PEORIA, Ill. — Career games by Megan Roney and LaToya Bond made it a happy homecoming for Missouri coach Cindy Stein on Sunday.
Stein, a native of Peoria, Ill., earned her 150th career win with Missouri’s 77-51 season-opening victory against Bradley at Robertson Field House.
Even after winning the NCAA Midwest Regional women’s cross country meet, Missouri sophomore Amanda Bales said she isn’t depending on a victory in her next race.
“I don’t ever go into a race expecting to do well,” Bales said, “but I like to finish it knowing that I left everything out there on the course.”
MANHATTAN, Kan. -– When what usually works didn’t, Missouri seemed stunned.
The Tigers came into the game with the No. 6 running offense in the nation, but finished with 109 rushing yards. Combined with a sporadic passing game, Missouri had trouble accomplishing anything on offense in its 24-14 loss to Kansas State on Saturday at KSU Stadium.
MANHATTAN, Kan. –- One thing stood between Missouri and the Big 12 Conference championship game.
A better team.
Scottie Guthrie guaranteed a state championship. The bad news for Guthrie and the Hickman Kewpies was he promised a state title for the Kewpies next year.
The Blue Springs Wildcats defeated Hickman 17-7 in a Class 6 state semifinal Saturday. The No. 1 Wildcats (12-0) advance to play Hazelwood Central in the final at the Edward Jones Dome in St. Louis on Friday.
When Columbia College’s Jaime Diestelkamp tore her right anterior cruciate ligament in practice Nov. 14, there was concern that she might not be able to play again this season. It seemed unlikely that she would serve the Cougars to the NAIA National Tournament.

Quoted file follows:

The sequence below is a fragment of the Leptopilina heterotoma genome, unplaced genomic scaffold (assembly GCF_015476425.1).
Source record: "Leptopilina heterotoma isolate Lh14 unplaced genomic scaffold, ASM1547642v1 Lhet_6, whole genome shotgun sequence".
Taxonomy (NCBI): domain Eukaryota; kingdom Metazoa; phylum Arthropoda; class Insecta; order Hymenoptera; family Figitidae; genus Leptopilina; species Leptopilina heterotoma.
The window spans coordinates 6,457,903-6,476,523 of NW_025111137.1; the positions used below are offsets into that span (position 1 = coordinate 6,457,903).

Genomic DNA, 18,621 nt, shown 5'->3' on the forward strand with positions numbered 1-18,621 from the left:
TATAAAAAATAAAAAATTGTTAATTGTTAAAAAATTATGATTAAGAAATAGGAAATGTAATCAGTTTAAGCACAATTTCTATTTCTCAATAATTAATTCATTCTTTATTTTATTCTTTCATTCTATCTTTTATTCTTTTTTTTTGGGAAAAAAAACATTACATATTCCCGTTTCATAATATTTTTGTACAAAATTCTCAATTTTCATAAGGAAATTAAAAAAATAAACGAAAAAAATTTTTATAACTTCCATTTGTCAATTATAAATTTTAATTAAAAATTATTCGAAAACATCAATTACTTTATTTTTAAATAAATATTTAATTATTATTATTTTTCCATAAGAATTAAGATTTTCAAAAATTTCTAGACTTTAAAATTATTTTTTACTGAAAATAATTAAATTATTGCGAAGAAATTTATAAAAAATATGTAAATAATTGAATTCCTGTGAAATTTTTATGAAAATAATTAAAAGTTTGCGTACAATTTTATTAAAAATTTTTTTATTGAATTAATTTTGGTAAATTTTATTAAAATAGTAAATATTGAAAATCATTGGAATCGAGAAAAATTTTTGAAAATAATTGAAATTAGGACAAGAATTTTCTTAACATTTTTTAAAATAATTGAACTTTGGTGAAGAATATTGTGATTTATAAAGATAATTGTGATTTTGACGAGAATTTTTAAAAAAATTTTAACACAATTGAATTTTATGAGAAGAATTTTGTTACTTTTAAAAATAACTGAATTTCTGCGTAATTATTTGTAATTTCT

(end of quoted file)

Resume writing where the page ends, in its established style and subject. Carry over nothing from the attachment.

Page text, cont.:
Saturday afternoon at Southwell Arena in the Region V Tournament championship, Diestelkamp did just that. Wearing a brace on her leg and limited to serving duties for the third match in a row, she polished off Columbia College’s nerve-racking 30-19, 30-20, 34-36, 30-24 win against Central Methodist, serving the final six points to put the Eagles away.
MANHATTAN, Kan. — If Zack Abron had consistently gotten the opportunities he had in the second half, he would have become Missouri’s rushing king and MU might have been the king of the Big 12 Conference North Division.
Instead, Abron and the Tigers fell short of a win and a record.
MANHATTAN, Kan. –- Darren Sproles might be as purple as his fans after all those yards.
Sproles, Kansas State’s junior running back, had 273 yards rushing against Missouri to set a game school record. Mike Lawrence held the record with 252 yards.
Cindy Stein is taking her team and going home.
Stein, the Missouri women’s basketball coach, returns to her hometown of Peoria, Ill., today to take on Bradley, where she spent five years as an assistant coach.
In a close game, sometimes the quarterback is the player who has to make the plays.
Blue Springs beat Hickman 17-7 on Saturday at Hickman to advance to the Class 6 state finals. Blue Springs will play Hazelwood Central on Friday in the Edward Jones Dome in St. Louis.
FLORISSANT — Oklahoma State has a tradition of winning, but Missouri’s wrestling team made history Friday night.
The Tigers defeated the Cowboys 21-17 in front of 1,721 fans at Hazelwood Central High. The Tigers won for the first time in 29 tries against the Cowboys (2-1), snapping OSU’s 24-match winning streak.